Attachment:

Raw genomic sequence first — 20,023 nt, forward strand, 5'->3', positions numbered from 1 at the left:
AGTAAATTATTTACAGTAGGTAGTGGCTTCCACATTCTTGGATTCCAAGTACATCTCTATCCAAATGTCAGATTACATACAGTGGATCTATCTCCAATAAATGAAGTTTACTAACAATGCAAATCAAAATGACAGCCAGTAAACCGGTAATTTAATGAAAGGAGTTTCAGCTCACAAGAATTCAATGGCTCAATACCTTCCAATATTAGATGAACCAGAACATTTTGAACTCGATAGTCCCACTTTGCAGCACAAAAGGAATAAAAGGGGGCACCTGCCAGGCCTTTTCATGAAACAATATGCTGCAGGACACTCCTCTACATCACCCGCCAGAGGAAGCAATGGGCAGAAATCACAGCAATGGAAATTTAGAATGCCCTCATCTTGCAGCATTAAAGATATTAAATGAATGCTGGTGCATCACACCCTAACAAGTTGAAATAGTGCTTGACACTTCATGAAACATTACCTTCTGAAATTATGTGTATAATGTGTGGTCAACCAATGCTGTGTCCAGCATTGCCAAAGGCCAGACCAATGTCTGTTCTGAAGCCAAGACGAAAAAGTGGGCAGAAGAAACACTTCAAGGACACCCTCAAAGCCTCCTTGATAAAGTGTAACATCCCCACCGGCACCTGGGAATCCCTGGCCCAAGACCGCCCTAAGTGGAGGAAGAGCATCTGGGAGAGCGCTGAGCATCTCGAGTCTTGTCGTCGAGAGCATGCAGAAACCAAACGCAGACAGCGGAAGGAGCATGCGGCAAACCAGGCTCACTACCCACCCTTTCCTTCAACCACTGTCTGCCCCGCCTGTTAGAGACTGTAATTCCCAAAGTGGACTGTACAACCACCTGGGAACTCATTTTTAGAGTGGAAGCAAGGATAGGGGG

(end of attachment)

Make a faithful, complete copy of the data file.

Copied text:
Raw genomic sequence first — 20,023 nt, forward strand, 5'->3', positions numbered from 1 at the left:
AGTAAATTATTTACAGTAGGTAGTGGCTTCCACATTCTTGGATTCCAAGTACATCTCTATCCAAATGTCAGATTACATACAGTGGATCTATCTCCAATAAATGAAGTTTACTAACAATGCAAATCAAAATGACAGCCAGTAAACCGGTAATTTAATGAAAGGAGTTTCAGCTCACAAGAATTCAATGGCTCAATACCTTCCAATATTAGATGAACCAGAACATTTTGAACTCGATAGTCCCACTTTGCAGCACAAAAGGAATAAAAGGGGGCACCTGCCAGGCCTTTTCATGAAACAATATGCTGCAGGACACTCCTCTACATCACCCGCCAGAGGAAGCAATGGGCAGAAATCACAGCAATGGAAATTTAGAATGCCCTCATCTTGCAGCATTAAAGATATTAAATGAATGCTGGTGCATCACACCCTAACAAGTTGAAATAGTGCTTGACACTTCATGAAACATTACCTTCTGAAATTATGTGTATAATGTGTGGTCAACCAATGCTGTGTCCAGCATTGCCAAAGGCCAGACCAATGTCTGTTCTGAAGCCAAGACGAAAAAGTGGGCAGAAGAAACACTTCAAGGACACCCTCAAAGCCTCCTTGATAAAGTGTAACATCCCCACCGGCACCTGGGAATCCCTGGCCCAAGACCGCCCTAAGTGGAGGAAGAGCATCTGGGAGAGCGCTGAGCATCTCGAGTCTTGTCGTCGAGAGCATGCAGAAACCAAACGCAGACAGCGGAAGGAGCATGCGGCAAACCAGGCTCACTACCCACCCTTTCCTTCAACCACTGTCTGCCCCGCCTGTTAGAGACTGTAATTCCCAAAGTGGACTGTACAACCACCTGGGAACTCATTTTTAGAGTGGAAGCAAGGATAGGGGG